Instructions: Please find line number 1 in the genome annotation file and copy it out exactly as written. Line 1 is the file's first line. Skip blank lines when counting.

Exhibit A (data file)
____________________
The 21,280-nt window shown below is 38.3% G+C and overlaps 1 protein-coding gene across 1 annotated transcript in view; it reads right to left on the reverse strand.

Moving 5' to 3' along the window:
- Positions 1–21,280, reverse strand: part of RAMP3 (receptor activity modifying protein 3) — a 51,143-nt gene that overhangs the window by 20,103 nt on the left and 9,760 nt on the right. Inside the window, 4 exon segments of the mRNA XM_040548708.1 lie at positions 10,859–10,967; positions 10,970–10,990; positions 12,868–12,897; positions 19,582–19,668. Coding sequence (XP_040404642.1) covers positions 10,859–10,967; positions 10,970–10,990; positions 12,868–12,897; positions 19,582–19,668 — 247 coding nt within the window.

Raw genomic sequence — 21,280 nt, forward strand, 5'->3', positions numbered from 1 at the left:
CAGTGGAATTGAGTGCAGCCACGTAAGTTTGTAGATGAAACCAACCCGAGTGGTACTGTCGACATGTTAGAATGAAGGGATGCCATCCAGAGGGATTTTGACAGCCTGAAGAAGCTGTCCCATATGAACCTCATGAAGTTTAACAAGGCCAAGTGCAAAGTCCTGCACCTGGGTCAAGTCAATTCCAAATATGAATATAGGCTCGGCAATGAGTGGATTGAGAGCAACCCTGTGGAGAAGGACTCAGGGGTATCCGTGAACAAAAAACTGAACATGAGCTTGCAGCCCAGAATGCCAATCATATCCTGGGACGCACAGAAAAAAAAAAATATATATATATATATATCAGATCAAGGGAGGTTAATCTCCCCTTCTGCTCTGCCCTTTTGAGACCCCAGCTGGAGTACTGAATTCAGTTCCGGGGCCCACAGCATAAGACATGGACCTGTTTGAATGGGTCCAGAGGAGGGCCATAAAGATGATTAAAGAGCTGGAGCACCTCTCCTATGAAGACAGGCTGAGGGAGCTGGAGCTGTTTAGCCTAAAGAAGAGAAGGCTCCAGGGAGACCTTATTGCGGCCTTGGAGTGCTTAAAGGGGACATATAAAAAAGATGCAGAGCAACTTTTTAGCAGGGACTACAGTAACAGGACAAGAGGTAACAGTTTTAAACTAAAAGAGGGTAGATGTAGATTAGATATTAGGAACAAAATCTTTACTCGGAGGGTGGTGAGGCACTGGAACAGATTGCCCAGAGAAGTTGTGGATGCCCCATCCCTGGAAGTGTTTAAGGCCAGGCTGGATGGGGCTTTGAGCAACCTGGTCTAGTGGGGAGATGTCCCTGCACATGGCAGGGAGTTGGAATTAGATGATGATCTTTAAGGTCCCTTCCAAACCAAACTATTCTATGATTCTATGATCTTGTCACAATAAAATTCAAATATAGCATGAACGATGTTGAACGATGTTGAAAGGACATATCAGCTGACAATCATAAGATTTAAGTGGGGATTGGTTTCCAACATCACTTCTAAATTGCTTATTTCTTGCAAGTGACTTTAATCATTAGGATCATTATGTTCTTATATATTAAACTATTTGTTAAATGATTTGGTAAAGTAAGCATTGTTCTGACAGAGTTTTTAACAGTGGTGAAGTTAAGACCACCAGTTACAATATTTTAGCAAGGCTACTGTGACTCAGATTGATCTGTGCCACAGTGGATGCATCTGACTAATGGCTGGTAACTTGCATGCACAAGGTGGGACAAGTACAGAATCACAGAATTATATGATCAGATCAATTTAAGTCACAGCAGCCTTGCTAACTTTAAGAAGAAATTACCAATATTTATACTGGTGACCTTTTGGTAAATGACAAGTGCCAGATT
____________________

The 21,280-nt window shown below is 38.3% G+C and overlaps 1 protein-coding gene across 1 annotated transcript in view; it reads right to left on the reverse strand.